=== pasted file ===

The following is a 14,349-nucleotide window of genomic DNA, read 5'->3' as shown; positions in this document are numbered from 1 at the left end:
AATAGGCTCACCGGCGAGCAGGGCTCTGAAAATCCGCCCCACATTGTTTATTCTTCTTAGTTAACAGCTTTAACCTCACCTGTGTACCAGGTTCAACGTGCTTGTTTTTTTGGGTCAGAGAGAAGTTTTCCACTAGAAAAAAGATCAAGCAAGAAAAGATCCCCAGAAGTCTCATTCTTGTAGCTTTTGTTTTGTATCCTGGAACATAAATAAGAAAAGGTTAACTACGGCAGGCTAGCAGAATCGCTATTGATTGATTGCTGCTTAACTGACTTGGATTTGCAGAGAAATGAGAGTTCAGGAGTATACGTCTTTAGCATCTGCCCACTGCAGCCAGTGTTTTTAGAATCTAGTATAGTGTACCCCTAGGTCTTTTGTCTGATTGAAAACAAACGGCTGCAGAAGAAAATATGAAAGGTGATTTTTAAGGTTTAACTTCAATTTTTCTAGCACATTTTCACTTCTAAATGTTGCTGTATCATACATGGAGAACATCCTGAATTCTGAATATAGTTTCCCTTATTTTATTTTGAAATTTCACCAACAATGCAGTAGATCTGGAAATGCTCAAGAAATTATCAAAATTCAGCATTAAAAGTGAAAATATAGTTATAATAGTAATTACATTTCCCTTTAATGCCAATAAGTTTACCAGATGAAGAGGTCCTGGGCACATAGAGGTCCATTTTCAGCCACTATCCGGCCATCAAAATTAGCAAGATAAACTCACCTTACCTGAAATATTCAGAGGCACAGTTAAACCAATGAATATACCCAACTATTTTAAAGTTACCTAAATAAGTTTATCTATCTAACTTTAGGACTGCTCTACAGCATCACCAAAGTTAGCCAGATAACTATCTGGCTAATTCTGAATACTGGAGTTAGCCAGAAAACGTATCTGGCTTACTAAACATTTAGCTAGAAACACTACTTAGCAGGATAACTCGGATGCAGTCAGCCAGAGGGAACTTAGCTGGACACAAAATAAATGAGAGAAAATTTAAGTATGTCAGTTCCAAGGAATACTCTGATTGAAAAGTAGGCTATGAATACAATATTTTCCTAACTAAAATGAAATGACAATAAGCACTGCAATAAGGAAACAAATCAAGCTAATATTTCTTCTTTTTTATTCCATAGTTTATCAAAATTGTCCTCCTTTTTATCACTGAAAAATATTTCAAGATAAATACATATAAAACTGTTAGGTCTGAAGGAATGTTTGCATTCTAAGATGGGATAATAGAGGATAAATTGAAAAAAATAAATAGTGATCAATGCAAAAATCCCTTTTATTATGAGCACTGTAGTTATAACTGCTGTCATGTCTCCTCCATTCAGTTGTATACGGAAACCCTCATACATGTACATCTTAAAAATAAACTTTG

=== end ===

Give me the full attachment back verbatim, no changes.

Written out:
The following is a 14,349-nucleotide window of genomic DNA, read 5'->3' as shown; positions in this document are numbered from 1 at the left end:
AATAGGCTCACCGGCGAGCAGGGCTCTGAAAATCCGCCCCACATTGTTTATTCTTCTTAGTTAACAGCTTTAACCTCACCTGTGTACCAGGTTCAACGTGCTTGTTTTTTTGGGTCAGAGAGAAGTTTTCCACTAGAAAAAAGATCAAGCAAGAAAAGATCCCCAGAAGTCTCATTCTTGTAGCTTTTGTTTTGTATCCTGGAACATAAATAAGAAAAGGTTAACTACGGCAGGCTAGCAGAATCGCTATTGATTGATTGCTGCTTAACTGACTTGGATTTGCAGAGAAATGAGAGTTCAGGAGTATACGTCTTTAGCATCTGCCCACTGCAGCCAGTGTTTTTAGAATCTAGTATAGTGTACCCCTAGGTCTTTTGTCTGATTGAAAACAAACGGCTGCAGAAGAAAATATGAAAGGTGATTTTTAAGGTTTAACTTCAATTTTTCTAGCACATTTTCACTTCTAAATGTTGCTGTATCATACATGGAGAACATCCTGAATTCTGAATATAGTTTCCCTTATTTTATTTTGAAATTTCACCAACAATGCAGTAGATCTGGAAATGCTCAAGAAATTATCAAAATTCAGCATTAAAAGTGAAAATATAGTTATAATAGTAATTACATTTCCCTTTAATGCCAATAAGTTTACCAGATGAAGAGGTCCTGGGCACATAGAGGTCCATTTTCAGCCACTATCCGGCCATCAAAATTAGCAAGATAAACTCACCTTACCTGAAATATTCAGAGGCACAGTTAAACCAATGAATATACCCAACTATTTTAAAGTTACCTAAATAAGTTTATCTATCTAACTTTAGGACTGCTCTACAGCATCACCAAAGTTAGCCAGATAACTATCTGGCTAATTCTGAATACTGGAGTTAGCCAGAAAACGTATCTGGCTTACTAAACATTTAGCTAGAAACACTACTTAGCAGGATAACTCGGATGCAGTCAGCCAGAGGGAACTTAGCTGGACACAAAATAAATGAGAGAAAATTTAAGTATGTCAGTTCCAAGGAATACTCTGATTGAAAAGTAGGCTATGAATACAATATTTTCCTAACTAAAATGAAATGACAATAAGCACTGCAATAAGGAAACAAATCAAGCTAATATTTCTTCTTTTTTATTCCATAGTTTATCAAAATTGTCCTCCTTTTTATCACTGAAAAATATTTCAAGATAAATACATATAAAACTGTTAGGTCTGAAGGAATGTTTGCATTCTAAGATGGGATAATAGAGGATAAATTGAAAAAAATAAATAGTGATCAATGCAAAAATCCCTTTTATTATGAGCACTGTAGTTATAACTGCTGTCATGTCTCCTCCATTCAGTTGTATACGGAAACCCTCATACATGTACATCTTAAAAATAAACTTTG